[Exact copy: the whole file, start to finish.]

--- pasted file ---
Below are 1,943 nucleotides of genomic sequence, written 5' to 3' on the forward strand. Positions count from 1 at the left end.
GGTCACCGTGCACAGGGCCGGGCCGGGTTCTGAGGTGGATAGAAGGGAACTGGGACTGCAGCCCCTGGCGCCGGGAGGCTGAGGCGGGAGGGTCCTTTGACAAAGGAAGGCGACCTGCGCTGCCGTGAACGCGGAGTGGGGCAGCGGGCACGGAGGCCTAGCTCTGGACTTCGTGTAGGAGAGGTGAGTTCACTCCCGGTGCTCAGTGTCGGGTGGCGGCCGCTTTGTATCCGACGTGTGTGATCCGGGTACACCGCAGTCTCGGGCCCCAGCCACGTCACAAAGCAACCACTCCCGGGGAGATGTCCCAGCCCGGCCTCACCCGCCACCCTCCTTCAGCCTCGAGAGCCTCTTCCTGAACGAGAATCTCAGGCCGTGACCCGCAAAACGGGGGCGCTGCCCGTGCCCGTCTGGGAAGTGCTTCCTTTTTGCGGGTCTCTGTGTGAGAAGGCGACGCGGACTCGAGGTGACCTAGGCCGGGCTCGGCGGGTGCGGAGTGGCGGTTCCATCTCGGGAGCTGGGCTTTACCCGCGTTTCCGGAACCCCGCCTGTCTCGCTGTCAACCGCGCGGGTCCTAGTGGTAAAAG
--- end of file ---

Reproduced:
Below are 1,943 nucleotides of genomic sequence, written 5' to 3' on the forward strand. Positions count from 1 at the left end.
GGTCACCGTGCACAGGGCCGGGCCGGGTTCTGAGGTGGATAGAAGGGAACTGGGACTGCAGCCCCTGGCGCCGGGAGGCTGAGGCGGGAGGGTCCTTTGACAAAGGAAGGCGACCTGCGCTGCCGTGAACGCGGAGTGGGGCAGCGGGCACGGAGGCCTAGCTCTGGACTTCGTGTAGGAGAGGTGAGTTCACTCCCGGTGCTCAGTGTCGGGTGGCGGCCGCTTTGTATCCGACGTGTGTGATCCGGGTACACCGCAGTCTCGGGCCCCAGCCACGTCACAAAGCAACCACTCCCGGGGAGATGTCCCAGCCCGGCCTCACCCGCCACCCTCCTTCAGCCTCGAGAGCCTCTTCCTGAACGAGAATCTCAGGCCGTGACCCGCAAAACGGGGGCGCTGCCCGTGCCCGTCTGGGAAGTGCTTCCTTTTTGCGGGTCTCTGTGTGAGAAGGCGACGCGGACTCGAGGTGACCTAGGCCGGGCTCGGCGGGTGCGGAGTGGCGGTTCCATCTCGGGAGCTGGGCTTTACCCGCGTTTCCGGAACCCCGCCTGTCTCGCTGTCAACCGCGCGGGTCCTAGTGGTAAAAG